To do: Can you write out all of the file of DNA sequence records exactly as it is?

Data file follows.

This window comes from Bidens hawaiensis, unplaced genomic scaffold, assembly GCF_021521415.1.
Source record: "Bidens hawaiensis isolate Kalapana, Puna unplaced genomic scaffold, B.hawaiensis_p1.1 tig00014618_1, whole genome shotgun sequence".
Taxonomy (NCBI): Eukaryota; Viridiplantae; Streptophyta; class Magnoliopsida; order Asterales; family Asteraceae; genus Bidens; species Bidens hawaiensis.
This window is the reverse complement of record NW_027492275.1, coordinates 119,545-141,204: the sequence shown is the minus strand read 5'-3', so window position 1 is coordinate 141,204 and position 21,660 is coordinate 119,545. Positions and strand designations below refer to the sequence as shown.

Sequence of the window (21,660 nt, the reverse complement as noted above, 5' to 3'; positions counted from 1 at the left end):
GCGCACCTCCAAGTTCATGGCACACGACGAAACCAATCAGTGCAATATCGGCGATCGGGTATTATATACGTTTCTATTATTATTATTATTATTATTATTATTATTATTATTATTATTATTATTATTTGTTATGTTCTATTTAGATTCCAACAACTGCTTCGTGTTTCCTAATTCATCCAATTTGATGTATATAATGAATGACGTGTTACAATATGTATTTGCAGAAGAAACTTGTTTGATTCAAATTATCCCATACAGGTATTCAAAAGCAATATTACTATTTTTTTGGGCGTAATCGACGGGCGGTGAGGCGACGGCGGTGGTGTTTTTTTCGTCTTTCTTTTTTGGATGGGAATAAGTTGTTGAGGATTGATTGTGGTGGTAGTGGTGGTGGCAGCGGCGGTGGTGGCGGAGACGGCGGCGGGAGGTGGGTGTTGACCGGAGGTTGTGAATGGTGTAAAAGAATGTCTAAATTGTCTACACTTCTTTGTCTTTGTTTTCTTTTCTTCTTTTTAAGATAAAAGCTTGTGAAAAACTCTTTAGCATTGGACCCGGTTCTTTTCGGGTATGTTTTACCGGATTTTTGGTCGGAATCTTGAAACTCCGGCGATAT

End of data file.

This window comes from Bidens hawaiensis, unplaced genomic scaffold, assembly GCF_021521415.1.
Source record: "Bidens hawaiensis isolate Kalapana, Puna unplaced genomic scaffold, B.hawaiensis_p1.1 tig00014618_1, whole genome shotgun sequence".
Taxonomy (NCBI): Eukaryota; Viridiplantae; Streptophyta; class Magnoliopsida; order Asterales; family Asteraceae; genus Bidens; species Bidens hawaiensis.
This window is the reverse complement of record NW_027492275.1, coordinates 119,545-141,204: the sequence shown is the minus strand read 5'-3', so window position 1 is coordinate 141,204 and position 21,660 is coordinate 119,545. Positions and strand designations below refer to the sequence as shown.

Sequence of the window (21,660 nt, the reverse complement as noted above, 5' to 3'; positions counted from 1 at the left end):
GCGCACCTCCAAGTTCATGGCACACGACGAAACCAATCAGTGCAATATCGGCGATCGGGTATTATATACGTTTCTATTATTATTATTATTATTATTATTATTATTATTATTATTATTATTATTATTTGTTATGTTCTATTTAGATTCCAACAACTGCTTCGTGTTTCCTAATTCATCCAATTTGATGTATATAATGAATGACGTGTTACAATATGTATTTGCAGAAGAAACTTGTTTGATTCAAATTATCCCATACAGGTATTCAAAAGCAATATTACTATTTTTTTGGGCGTAATCGACGGGCGGTGAGGCGACGGCGGTGGTGTTTTTTTCGTCTTTCTTTTTTGGATGGGAATAAGTTGTTGAGGATTGATTGTGGTGGTAGTGGTGGTGGCAGCGGCGGTGGTGGCGGAGACGGCGGCGGGAGGTGGGTGTTGACCGGAGGTTGTGAATGGTGTAAAAGAATGTCTAAATTGTCTACACTTCTTTGTCTTTGTTTTCTTTTCTTCTTTTTAAGATAAAAGCTTGTGAAAAACTCTTTAGCATTGGACCCGGTTCTTTTCGGGTATGTTTTACCGGATTTTTGGTCGGAATCTTGAAACTCCGGCGATAT